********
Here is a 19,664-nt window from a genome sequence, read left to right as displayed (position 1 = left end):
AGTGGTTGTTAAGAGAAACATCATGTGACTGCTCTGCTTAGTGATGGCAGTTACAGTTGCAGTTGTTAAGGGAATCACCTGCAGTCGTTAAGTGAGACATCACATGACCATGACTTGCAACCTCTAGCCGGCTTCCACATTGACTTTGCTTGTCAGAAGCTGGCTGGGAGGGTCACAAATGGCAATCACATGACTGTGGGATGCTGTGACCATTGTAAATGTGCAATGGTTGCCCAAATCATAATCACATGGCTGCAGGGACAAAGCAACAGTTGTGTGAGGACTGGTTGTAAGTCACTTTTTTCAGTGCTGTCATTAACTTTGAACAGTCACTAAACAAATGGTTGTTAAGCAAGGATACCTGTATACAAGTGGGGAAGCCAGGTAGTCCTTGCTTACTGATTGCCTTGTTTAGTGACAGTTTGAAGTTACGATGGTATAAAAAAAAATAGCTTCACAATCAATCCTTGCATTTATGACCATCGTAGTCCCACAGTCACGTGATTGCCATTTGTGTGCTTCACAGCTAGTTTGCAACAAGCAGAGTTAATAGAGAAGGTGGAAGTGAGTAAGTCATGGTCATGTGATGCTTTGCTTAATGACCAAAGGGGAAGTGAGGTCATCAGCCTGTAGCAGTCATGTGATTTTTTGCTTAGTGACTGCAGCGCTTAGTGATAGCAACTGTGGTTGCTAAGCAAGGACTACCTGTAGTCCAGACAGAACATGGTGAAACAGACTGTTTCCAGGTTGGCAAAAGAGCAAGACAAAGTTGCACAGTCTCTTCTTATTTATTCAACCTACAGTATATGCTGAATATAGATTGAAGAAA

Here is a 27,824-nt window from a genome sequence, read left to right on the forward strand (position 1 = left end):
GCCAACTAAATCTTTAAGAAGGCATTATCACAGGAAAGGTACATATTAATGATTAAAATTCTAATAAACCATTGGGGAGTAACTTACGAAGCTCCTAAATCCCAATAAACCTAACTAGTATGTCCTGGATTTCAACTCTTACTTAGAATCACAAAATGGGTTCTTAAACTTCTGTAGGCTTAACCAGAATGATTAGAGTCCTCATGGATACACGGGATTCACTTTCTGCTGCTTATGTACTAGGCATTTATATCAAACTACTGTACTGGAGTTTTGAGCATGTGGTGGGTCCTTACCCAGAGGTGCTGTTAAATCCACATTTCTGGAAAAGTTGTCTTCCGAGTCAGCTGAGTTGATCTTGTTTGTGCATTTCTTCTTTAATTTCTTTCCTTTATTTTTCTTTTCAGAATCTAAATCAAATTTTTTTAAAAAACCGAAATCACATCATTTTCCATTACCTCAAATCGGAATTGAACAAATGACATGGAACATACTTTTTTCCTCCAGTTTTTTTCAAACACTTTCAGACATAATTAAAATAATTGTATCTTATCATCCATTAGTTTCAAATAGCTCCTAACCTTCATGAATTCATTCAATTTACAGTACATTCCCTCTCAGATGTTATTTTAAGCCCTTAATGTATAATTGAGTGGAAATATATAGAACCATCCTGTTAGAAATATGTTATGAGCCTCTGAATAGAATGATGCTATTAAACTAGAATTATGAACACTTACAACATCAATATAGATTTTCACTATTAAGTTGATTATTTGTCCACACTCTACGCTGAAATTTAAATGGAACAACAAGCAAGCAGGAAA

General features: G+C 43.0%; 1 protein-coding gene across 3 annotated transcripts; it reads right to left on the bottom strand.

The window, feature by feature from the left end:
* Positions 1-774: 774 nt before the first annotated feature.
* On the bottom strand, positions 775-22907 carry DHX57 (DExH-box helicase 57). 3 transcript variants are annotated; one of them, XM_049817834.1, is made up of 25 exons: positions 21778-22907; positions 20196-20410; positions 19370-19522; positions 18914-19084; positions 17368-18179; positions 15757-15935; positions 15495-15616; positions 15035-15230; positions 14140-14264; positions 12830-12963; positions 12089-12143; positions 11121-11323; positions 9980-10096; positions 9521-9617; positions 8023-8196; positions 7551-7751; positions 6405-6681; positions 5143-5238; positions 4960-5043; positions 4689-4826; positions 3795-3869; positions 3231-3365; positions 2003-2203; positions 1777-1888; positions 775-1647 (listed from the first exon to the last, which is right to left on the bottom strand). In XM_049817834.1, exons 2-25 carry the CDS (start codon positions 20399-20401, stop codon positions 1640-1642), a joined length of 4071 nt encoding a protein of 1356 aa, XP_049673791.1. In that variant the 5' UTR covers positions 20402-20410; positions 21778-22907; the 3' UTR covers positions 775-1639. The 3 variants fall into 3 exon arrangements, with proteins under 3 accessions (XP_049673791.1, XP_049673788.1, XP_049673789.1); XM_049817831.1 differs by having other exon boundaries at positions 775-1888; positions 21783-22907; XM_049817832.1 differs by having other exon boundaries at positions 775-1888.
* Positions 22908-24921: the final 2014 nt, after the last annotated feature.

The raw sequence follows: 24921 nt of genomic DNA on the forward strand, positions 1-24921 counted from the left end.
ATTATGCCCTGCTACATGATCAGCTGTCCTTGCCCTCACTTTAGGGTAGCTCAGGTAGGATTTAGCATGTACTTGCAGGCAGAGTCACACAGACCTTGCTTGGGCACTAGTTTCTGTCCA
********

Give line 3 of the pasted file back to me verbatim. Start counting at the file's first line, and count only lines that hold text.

Here is a 27,824-nt window from a genome sequence, read left to right on the forward strand (position 1 = left end):